When I was an undergraduate at Reed College I studied the history and literature of renaissance and mediaeval Europe on the side while earning my BA in Psychology. I realized then how the mediaeval system of turning an apprentice into a master is a near perfect analogy for the transformation of any layman into a specialist through our modern educational system.
Brief Historical Context
In the mediaeval, renaissance, and enlightenment eras (before industrialization) skill-based and intellectual professions were acquired by apprenticeship. A master took on apprentices and would teach them the craft and provide room and board in exchange for their labor. Sometimes families paid the master for their children’s apprenticeship if there was enough demand for it.
Sometimes children of nobility, gentry, or the very upper-middle class would receive tutoring or attend grammar school in language, history, arts, and the like not to become masters themselves but to become well-rounded — also in exchange for pay. William Shakespeare serves as an example of an English Renaissance middle-class education — he is believed to have attended King Edward IV Grammar School until he was 14 years old. Whereas the ideal for a gentleman’s education in Italy was described by Baldassare Castiglioni, who wrote at length about the importance of being competent in several areas in his Book of the Courtier by the age of 27. I came to understand that this is where our modern ideal of a well-rounded education in high school and undergraduate school came from.
If a boy was younger son of a very well-to-do father and didn’t stand to inherit, he might attend university and focus on one profession like medicine, religion, or law and become a “doctor”. This is where PhDs (medical doctors and doctors of philosophy) came from. Only the very wealthy could afford the time to learn a trade as specialized as medicine or law or instruct at a university.
Yet for most of the middle class education was very specifically focused on teaching crafts and services to be used in employment and in association with guilds. Once an apprentice proved himself with his skill-craft, he graduated to journeyman. Journeymen often worked for their master but collected wages, lived separately, and began their own families; or they traveled to establish their own shop (as the term “journey man” implies). Only when the journeyman was accepted by a guild and took on apprentices was he considered a master in his own right.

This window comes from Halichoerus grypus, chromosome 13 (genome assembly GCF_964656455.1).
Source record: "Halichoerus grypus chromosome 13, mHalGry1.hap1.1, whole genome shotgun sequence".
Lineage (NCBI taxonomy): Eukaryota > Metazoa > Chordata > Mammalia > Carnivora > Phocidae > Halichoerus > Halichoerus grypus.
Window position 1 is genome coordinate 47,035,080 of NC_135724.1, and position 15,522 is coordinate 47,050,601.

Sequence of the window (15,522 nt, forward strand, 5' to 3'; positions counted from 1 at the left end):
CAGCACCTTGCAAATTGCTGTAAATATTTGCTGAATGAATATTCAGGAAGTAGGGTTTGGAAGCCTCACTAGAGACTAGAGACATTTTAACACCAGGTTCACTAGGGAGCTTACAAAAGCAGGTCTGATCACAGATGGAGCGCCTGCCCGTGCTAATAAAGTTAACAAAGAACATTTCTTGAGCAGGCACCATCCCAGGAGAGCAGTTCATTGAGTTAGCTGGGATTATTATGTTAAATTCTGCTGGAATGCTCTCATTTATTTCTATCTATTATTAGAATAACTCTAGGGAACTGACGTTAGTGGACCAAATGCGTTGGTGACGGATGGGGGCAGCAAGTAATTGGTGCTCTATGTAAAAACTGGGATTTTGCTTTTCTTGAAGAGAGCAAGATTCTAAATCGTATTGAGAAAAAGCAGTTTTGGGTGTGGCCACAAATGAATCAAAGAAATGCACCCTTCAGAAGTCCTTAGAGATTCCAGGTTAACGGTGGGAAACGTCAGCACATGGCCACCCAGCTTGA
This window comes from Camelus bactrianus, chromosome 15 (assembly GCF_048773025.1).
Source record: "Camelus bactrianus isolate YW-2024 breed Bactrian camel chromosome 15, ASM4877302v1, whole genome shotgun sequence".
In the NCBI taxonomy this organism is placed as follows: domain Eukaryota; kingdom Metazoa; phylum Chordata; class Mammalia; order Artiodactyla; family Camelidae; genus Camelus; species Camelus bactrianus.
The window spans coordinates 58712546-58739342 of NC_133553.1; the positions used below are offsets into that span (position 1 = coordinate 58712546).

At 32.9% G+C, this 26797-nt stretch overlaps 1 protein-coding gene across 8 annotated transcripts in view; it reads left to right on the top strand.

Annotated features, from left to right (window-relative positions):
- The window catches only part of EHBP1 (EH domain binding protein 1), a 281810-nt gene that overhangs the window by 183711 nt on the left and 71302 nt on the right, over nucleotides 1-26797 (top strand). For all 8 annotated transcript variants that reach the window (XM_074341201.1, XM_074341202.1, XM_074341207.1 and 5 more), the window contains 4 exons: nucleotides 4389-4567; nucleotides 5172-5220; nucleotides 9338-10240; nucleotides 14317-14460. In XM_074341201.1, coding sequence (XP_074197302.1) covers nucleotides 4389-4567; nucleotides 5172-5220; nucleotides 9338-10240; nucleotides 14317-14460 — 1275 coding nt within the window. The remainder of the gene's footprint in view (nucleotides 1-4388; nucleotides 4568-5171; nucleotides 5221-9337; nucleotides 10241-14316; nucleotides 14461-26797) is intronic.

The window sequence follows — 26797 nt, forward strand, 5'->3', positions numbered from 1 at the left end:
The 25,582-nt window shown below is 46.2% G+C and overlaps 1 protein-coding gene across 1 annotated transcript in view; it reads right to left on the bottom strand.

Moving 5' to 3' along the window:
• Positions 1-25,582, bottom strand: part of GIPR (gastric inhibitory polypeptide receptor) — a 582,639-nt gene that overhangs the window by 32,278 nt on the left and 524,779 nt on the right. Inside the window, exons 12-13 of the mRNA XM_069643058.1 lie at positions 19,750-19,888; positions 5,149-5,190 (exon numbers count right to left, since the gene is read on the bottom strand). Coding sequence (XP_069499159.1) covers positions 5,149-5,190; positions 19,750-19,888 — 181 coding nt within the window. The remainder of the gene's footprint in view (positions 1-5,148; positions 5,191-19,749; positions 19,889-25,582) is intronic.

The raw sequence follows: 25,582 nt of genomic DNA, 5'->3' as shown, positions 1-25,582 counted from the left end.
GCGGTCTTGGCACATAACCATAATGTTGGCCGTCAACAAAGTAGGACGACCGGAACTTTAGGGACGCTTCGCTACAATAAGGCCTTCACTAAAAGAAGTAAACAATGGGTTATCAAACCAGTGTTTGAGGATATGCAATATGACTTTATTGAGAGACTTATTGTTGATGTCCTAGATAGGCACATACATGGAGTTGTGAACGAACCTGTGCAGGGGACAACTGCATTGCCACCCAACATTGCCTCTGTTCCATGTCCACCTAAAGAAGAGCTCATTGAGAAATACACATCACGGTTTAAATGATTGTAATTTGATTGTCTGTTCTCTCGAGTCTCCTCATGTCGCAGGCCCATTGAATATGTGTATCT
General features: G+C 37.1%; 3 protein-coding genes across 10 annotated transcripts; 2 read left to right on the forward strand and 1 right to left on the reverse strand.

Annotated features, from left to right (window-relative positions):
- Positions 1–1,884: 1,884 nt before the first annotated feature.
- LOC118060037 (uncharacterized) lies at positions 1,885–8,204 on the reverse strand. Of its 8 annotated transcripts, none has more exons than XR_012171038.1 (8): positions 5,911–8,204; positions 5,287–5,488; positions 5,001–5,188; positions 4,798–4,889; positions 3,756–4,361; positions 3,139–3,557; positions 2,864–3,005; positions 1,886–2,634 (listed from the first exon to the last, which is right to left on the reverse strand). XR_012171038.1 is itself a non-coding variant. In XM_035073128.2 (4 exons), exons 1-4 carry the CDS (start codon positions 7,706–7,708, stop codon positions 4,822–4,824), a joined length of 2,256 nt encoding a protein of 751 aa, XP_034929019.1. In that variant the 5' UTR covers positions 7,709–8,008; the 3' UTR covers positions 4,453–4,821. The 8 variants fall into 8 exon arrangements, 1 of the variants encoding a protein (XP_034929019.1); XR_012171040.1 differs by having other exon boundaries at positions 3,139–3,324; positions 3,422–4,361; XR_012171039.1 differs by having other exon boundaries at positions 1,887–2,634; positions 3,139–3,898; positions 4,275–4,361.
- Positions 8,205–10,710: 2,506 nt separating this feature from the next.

Apprentice: 1. One bound by legal agreement to work for another for a specific amount of time in return for instruction in a trade, art, or business. 2. One who is learning a trade or occupation, especially as a member of a labor union. 3. A beginner; a learner. The Free Dictionary
Journeyman: 1. One who has fully served an apprenticeship in a trade or craft and is a qualified worker in another’s employ. 2. An experienced and competent but undistinguished worker. The Free Dictionary
Master: 5. An employer. 9. A male teacher, schoolmaster, or tutor. 10. One who holds a master’s degree. 11. a. An artist or performer of great and exemplary skill. 12. A worker qualified to teach apprentices and carry on the craft independently. The Free Dictionary
Modern Roles in the Sciences:
Well-educated youth = undergraduate
Apprentice = employed undergraduate in the field of his major
Journeyman = MS (Master of Science) degree obtained, or unfunded/untenured/associate professor/”not established” PhD
Master = “established”/funded/tenured PhD/writer of grants
The process of becoming an expert in a modern field is more complicated and variable between professions. In the sciences, this process was illustrated by Matt Might below:
Matt Might aptly represents the layers of education towards gaining a PhD (doctorate in philosophy). Notice the pink circle surrounding the green one and juts out a little to the side? That’s the Bachelor’s degree. An undergraduate, like I was, studies a wide variety of topics but majors in one particular area. Today’s range and degree of undergraduate education is different from mediaeval tutoring only in that it has a specialization at all. The master’s degree (dark pink) is built upon this slight specialization with further focus. Finally the PhD (red), which with his unique discovery, punctures through the known threshold of knowledge — thus making him an expert in his field among experts. Each of the outer layers builds upon the last, more general knowledge. Right up until that last dent through the frontier of discovery, every layer is gained through schooling and mentorship with increasing autonomy and focus.